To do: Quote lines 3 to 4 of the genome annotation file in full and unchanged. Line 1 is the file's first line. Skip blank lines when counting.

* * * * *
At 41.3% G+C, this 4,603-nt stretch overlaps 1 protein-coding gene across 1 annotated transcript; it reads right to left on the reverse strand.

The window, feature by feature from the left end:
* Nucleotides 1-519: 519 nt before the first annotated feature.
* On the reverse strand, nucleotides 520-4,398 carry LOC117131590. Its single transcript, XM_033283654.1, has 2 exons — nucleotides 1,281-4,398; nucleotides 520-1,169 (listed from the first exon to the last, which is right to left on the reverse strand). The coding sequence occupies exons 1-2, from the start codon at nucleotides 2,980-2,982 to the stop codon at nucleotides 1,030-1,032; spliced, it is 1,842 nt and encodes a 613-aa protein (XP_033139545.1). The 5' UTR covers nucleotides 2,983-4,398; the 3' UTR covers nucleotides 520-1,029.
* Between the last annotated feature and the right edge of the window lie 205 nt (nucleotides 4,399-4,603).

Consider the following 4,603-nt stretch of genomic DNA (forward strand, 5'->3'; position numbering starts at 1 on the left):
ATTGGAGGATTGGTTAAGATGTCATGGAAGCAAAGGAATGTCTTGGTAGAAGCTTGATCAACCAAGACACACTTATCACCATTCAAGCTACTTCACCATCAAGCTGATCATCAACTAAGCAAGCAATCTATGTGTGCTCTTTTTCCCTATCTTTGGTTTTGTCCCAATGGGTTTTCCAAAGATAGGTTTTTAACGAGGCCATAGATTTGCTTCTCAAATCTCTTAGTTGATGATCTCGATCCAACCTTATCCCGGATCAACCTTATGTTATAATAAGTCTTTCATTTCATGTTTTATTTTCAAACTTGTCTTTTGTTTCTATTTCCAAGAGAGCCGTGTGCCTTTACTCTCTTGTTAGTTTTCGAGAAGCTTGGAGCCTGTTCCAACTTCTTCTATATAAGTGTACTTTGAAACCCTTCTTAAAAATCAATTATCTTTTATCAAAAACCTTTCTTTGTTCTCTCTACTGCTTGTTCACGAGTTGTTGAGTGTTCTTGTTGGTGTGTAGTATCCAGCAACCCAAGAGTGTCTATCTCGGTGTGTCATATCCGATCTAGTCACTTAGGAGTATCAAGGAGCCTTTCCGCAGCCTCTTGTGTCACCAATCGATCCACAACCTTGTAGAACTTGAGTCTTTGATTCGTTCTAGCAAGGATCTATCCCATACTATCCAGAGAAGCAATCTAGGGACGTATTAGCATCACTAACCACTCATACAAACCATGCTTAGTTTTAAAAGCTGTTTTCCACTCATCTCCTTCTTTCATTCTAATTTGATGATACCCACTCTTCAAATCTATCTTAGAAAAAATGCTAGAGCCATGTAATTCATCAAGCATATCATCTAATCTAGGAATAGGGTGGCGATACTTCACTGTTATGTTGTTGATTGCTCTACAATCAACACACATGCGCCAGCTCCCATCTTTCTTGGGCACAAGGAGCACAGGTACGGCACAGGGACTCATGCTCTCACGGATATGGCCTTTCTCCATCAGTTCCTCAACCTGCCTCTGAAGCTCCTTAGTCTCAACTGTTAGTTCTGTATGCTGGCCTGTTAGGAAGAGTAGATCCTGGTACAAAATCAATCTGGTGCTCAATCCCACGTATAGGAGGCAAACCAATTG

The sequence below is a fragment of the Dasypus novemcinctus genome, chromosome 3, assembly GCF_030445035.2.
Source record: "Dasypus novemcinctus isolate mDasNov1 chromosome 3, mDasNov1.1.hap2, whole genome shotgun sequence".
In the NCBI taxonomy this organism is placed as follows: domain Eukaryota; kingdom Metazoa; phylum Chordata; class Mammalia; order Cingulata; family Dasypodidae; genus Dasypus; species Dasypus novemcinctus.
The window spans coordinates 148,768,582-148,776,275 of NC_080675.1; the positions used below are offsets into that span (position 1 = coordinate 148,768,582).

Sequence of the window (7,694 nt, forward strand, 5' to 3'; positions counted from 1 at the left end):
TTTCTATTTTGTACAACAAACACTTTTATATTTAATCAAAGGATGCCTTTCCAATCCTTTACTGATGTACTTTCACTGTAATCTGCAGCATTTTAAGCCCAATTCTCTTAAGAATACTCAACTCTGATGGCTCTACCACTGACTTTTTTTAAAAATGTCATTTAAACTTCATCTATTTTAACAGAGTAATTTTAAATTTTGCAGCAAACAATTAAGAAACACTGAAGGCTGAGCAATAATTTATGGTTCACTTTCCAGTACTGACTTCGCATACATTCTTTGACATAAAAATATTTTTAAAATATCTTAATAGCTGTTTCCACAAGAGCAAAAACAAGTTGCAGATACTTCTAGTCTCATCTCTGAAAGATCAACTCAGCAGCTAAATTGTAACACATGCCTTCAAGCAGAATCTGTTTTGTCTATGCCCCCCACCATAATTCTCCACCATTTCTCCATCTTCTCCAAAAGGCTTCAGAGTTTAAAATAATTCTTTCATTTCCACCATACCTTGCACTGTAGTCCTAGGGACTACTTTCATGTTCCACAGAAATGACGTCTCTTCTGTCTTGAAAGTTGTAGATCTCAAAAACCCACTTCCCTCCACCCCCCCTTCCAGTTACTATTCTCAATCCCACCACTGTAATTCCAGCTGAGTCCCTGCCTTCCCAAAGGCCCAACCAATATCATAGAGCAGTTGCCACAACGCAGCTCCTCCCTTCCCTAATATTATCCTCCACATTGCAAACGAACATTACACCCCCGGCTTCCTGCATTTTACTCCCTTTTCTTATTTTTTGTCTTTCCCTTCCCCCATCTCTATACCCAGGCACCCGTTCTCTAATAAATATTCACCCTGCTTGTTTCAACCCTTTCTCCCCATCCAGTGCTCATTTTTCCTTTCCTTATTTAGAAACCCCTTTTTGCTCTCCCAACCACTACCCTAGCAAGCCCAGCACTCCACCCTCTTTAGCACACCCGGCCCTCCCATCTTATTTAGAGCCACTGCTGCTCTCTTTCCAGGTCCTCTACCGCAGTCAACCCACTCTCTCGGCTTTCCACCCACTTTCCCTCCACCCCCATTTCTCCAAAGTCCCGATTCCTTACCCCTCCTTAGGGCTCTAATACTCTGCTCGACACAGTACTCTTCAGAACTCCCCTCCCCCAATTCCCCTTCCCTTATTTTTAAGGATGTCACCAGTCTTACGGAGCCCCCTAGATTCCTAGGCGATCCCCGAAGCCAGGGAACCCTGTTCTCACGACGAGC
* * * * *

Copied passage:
* Nucleotides 1-519: 519 nt before the first annotated feature.
* On the reverse strand, nucleotides 520-4,398 carry LOC117131590. Its single transcript, XM_033283654.1, has 2 exons — nucleotides 1,281-4,398; nucleotides 520-1,169 (listed from the first exon to the last, which is right to left on the reverse strand). The coding sequence occupies exons 1-2, from the start codon at nucleotides 2,980-2,982 to the stop codon at nucleotides 1,030-1,032; spliced, it is 1,842 nt and encodes a 613-aa protein (XP_033139545.1). The 5' UTR covers nucleotides 2,983-4,398; the 3' UTR covers nucleotides 520-1,029.